“Once again, our Jr. Canes Elite team is younger, however ready and eager to go!” said Head Coach Brad Gaylord. “We lost to the defending National Champions in the playoffs, so we haven’t forgotten that. We are very close [to Nationals] and the young men on this Elite team can taste it. We have veteran leadership and goaltending that we will rely on heavily for the regular season.”
He foresees this group grasping “a quicker understanding of our team culture!”
Gaylord also looks to forward Tristan Seney (‘04), as well as defensemen Colby Markham, Max Sullivan and Chris Cuddy, all 05’s, as being “young players we look at to make an impact this year.”
The Jr. Canes finished 10 points back of Richmond last year, so they’re in the mix, but they also know they’re always up against it with the Rush and Generals winning the last three Elite National Championships.
“I would have to assume Richmond will be a competitive team. After winning Nationals, that definitely helps your recruiting base,” said Gaylord. “Also, don’t let expansion fool you. I feel Nashville will surprise people this year.”
Hampton Roads Whalers
Bobby Davis has played hockey around the world, and has coached or scouted in many different leagues, including in the past in the USPHL Elite and also in the National Collegiate Development Conference. He’s very excited, however, to be back coaching in the Elite after five years away.
“I’m excited to be a part of the Whalers. I coached against them for six years, and they’ve always run a great program and great facility. When the opportunity came to join, I jumped on it,” said Davis, a former NCAA Division I player with Northern Michigan and Northeastern Universities. “I’m definitely excited about giving guys an opportunity from different markets to elevate their game and try to gear towards playing college hockey.
“This looks like my kind of team,” he added. “I can’t wait to see how they react in game situations. They have a lot of personal skill, team speed and I’m excited to develop them and get them organized.”
He’s excited about returning veterans Brayden Taylor (‘03), Ryan Hughes and Santino Capone (‘04) along with Nick Arnold (‘05) providing the framework around which to build a team-wide work ethic and eye towards constant improvement.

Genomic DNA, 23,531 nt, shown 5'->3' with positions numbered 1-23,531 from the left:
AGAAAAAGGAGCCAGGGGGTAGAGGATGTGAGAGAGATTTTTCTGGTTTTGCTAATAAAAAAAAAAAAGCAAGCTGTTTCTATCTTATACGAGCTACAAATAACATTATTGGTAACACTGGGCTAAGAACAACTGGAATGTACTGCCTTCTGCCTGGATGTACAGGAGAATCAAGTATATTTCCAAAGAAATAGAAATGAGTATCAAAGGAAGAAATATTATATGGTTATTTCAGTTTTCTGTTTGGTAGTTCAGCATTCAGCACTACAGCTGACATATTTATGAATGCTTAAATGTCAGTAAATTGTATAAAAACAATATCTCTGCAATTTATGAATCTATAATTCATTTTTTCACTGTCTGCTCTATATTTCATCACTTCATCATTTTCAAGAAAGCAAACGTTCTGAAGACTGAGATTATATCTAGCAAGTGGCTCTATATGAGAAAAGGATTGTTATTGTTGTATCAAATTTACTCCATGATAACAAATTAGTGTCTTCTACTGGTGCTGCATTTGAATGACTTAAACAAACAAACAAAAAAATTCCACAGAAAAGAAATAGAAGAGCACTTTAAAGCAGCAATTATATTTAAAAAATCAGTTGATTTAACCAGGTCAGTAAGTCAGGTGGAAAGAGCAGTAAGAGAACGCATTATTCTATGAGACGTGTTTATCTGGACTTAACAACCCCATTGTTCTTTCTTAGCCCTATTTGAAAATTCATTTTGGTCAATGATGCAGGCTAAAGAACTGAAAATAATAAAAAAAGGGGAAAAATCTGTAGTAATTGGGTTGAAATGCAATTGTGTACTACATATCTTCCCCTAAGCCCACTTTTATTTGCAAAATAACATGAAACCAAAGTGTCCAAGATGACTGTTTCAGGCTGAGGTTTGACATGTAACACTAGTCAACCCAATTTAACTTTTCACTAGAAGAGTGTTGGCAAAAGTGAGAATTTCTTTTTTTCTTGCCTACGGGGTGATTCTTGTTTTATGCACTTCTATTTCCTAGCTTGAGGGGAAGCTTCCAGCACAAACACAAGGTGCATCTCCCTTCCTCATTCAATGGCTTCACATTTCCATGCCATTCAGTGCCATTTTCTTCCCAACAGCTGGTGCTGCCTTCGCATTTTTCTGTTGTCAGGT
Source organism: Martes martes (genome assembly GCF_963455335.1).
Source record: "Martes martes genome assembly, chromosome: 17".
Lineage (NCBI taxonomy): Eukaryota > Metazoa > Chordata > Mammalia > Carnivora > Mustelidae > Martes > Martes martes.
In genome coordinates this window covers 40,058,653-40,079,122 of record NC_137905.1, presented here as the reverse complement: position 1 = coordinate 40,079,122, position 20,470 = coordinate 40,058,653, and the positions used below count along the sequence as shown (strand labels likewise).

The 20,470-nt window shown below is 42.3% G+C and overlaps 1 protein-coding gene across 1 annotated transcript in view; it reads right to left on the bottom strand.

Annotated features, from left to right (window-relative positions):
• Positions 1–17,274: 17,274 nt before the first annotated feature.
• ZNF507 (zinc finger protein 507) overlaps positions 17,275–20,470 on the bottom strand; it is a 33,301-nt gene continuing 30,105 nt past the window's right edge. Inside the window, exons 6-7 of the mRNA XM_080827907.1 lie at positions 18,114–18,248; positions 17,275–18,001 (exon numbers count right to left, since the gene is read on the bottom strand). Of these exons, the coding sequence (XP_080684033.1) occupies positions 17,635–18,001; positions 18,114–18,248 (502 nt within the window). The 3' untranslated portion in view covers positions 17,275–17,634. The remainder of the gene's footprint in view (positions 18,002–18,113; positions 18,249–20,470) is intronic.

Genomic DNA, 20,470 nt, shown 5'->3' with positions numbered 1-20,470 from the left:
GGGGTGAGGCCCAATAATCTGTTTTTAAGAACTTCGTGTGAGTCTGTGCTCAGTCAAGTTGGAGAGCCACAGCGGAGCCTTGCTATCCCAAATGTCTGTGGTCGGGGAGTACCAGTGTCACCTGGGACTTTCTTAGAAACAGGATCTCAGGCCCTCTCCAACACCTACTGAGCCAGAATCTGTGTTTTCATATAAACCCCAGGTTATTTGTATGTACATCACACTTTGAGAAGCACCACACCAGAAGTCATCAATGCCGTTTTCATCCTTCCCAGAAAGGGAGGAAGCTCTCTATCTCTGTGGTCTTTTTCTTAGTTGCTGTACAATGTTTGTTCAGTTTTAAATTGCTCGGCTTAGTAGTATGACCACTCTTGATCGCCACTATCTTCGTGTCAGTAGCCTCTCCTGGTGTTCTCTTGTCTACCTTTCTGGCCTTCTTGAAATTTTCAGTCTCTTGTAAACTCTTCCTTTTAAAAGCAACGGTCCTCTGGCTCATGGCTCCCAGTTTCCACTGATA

Watch for Canadians Tanyk Filipuzzi and Ethan Gerdis to bring outstanding production.
“Both have good speed, hands, good shot and personal skills, and they seem to think the game pretty well,” added Davis.
“This seems to be one of the stronger divisions – it’s definitely a physical division with good rivalries and it brings the best out of players,” he said.
The Patriots last year became one of the most intriguing stories at both the Elite and Premier levels. In the USPHL Elite, the Patriots beat every other team in the division, including the eventual National Champion Generals as late as Feb. 20, just over a month before the Gens’ biggest win.
Former NHL and seemingly every other level in the world player Josh Gratton has created a whole new culture just outside the nation’s capital, so don’t be surprised if the upward trajectory of wins continues en route to their first-ever playoff berth.
“The Elite level is young and hard-working. We get our leading point-getter back, a few good, young defensemen and a few Europeans as well,” added Gratton. “Overall, it’s a younger team than last year.”
Hanna returns as an All-Star from last season, and the ‘03 forward who scored 44 points in 44 games will be a leader this year, and the fifth-year USPHL veteran will also likely see his first Premier action.
Ukrainian Vladislav Zubriychuk (‘05) also returns as a great defensive forward with size (6-0, 170) and an overall top-end skill set for his age. Also an ‘05, Nate Clark is expected to increase his role with the team.
In terms of newcomers, watch for forwards Cooper Senn and Nick Frantz to make an impact. Frantz was the Captain of the 16U Patriots last year and also saw his first five Elite games.
Like all the other coaches in the division, Gratton foresees a knock-down drag-out season ahead.
“The Southeast is always competitive and it’s nice to play against the best in the league,” said Gratton. “We’re strong enough to compete with them day in and day out and we expect to turn some heads.”
Welcome to the USPHL, Nashville! Music City hopes to go platinum with its debut in the Elite.
“As an organization, we are extremely excited for our inaugural year in the USPHL, and especially to be playing in the Southeast Division. It’s proved to be one of the strongest divisions in the league year after year,” said Head Coach Ray Tremblay, applying his statement to the organization as a whole, on the Premier and Elite sides. “The challenge for us will be creating our culture and team cohesiveness. Being a new team, that comes with the territory. But saying that, the guys have had great attitudes throughout camp and are coming together quickly.”
On the Elite side, the Spartans are truly using it as their developmental squad for younger talent, generally the approach at this level.
“We definitely put more emphasis on development with our Elite roster,” he said.